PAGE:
Onward to BatchPCB
Take a look around
www.BatchPCB.com and get
familiar with what they do. They
have lots of stuff to help you. Let’s
put all our Gerber files into a single
zip file that we’ll call
Breadboard_RTC.zip. Click on the
‘Upload New Design,’ then name
the design and upload the zip file.
To use their service, you must
rename some of your files. Rename
…drill.txt to …drill.drl and
… contour.gm1 to …contour.oln.
BatchPCB uploads the files and
shows you an image of each layer;
Figure 23 shows the bottom
They will then provide you with
board statistics. The important one
here is that the board is 4. 25
square inches; they charge by the
square inch which, in this case, will
be $10.62 – not too bad.
They also generate pictures
similar to what we saw in Viewplot.
(Figure 18 shows the bottom
copper layer.) Finally, BatchPCB
generates a picture for you to order
from as shown in Figure 24.
Well, $10.62, plus $10.00 for
handling, plus $5.65 for shipping so
$26.27. I could order more at
$10.62 each and the handling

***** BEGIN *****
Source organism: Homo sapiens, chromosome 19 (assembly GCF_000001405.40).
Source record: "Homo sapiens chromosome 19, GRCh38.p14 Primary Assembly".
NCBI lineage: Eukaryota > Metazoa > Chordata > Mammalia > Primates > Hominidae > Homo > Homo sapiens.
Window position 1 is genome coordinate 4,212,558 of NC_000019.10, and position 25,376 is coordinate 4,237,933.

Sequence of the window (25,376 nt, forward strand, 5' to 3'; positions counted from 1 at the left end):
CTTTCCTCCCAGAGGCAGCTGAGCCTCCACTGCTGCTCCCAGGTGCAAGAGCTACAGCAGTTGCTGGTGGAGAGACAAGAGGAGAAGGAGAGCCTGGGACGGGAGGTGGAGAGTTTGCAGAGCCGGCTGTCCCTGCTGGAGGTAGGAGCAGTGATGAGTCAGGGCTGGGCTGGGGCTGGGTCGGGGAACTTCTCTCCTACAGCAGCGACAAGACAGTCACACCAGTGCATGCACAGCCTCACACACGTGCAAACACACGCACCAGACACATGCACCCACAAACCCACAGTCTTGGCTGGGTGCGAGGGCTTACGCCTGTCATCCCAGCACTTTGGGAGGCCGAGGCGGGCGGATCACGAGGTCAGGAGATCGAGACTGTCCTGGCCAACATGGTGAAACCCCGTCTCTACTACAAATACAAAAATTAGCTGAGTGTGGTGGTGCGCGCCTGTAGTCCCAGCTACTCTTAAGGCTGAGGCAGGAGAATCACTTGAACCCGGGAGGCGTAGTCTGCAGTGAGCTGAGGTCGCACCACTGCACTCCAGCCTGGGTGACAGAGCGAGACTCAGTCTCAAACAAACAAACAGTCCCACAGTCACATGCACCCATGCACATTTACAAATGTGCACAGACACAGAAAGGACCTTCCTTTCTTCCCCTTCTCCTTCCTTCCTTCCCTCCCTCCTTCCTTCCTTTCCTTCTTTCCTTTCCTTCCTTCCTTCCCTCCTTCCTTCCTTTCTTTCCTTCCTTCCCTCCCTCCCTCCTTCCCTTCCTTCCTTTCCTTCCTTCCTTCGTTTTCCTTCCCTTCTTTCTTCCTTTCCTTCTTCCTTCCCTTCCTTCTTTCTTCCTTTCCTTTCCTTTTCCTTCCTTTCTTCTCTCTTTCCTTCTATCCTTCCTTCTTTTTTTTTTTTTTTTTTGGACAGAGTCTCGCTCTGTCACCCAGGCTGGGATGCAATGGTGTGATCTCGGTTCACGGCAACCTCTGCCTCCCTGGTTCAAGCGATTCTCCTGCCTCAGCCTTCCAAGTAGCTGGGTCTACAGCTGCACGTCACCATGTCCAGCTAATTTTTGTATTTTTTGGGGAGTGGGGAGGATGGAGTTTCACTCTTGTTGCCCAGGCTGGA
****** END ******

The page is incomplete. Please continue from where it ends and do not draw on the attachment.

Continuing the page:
charge and shipping stay about the
same so each additional one is
proportionally less, but one will do
for this learning exercise so one is
[BTW — you can get boards
much cheaper from China, but it is
also more complex so we’ll reserve
that option for a later Workshop.]
so it gets sent off quickly, or the first
on the next panel meaning it has to
So, how long will we have to
wait? Tune in next month and find
Now We Wait ...
BatchPCB works — as its name
implies — in batches. That is, it
waits till it has a big enough batch
of boards to fill a PCB panel. It then
gets sent to Gold Phoenix in China
who makes the full panel, then cuts
out all the boards in that batch.
This process takes an unknown
amount of time since your board
might be the last one on the panel
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